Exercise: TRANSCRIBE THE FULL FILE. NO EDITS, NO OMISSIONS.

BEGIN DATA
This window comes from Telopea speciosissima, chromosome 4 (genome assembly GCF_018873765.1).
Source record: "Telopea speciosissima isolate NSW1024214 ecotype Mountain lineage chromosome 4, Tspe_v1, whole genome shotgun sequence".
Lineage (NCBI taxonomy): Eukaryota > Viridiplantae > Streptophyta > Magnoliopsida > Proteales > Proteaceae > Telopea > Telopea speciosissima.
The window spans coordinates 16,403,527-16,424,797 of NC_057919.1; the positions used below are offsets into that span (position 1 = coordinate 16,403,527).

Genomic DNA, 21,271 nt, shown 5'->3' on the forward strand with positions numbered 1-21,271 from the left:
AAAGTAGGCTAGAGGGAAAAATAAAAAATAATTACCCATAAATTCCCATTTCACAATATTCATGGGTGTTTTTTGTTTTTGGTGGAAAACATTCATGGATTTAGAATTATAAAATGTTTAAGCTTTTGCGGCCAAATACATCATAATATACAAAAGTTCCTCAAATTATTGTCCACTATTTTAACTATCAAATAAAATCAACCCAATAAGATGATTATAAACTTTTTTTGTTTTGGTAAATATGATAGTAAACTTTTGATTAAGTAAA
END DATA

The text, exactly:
This window comes from Telopea speciosissima, chromosome 4 (genome assembly GCF_018873765.1).
Source record: "Telopea speciosissima isolate NSW1024214 ecotype Mountain lineage chromosome 4, Tspe_v1, whole genome shotgun sequence".
Lineage (NCBI taxonomy): Eukaryota > Viridiplantae > Streptophyta > Magnoliopsida > Proteales > Proteaceae > Telopea > Telopea speciosissima.
The window spans coordinates 16,403,527-16,424,797 of NC_057919.1; the positions used below are offsets into that span (position 1 = coordinate 16,403,527).

Genomic DNA, 21,271 nt, shown 5'->3' on the forward strand with positions numbered 1-21,271 from the left:
AAAGTAGGCTAGAGGGAAAAATAAAAAATAATTACCCATAAATTCCCATTTCACAATATTCATGGGTGTTTTTTGTTTTTGGTGGAAAACATTCATGGATTTAGAATTATAAAATGTTTAAGCTTTTGCGGCCAAATACATCATAATATACAAAAGTTCCTCAAATTATTGTCCACTATTTTAACTATCAAATAAAATCAACCCAATAAGATGATTATAAACTTTTTTTGTTTTGGTAAATATGATAGTAAACTTTTGATTAAGTAAA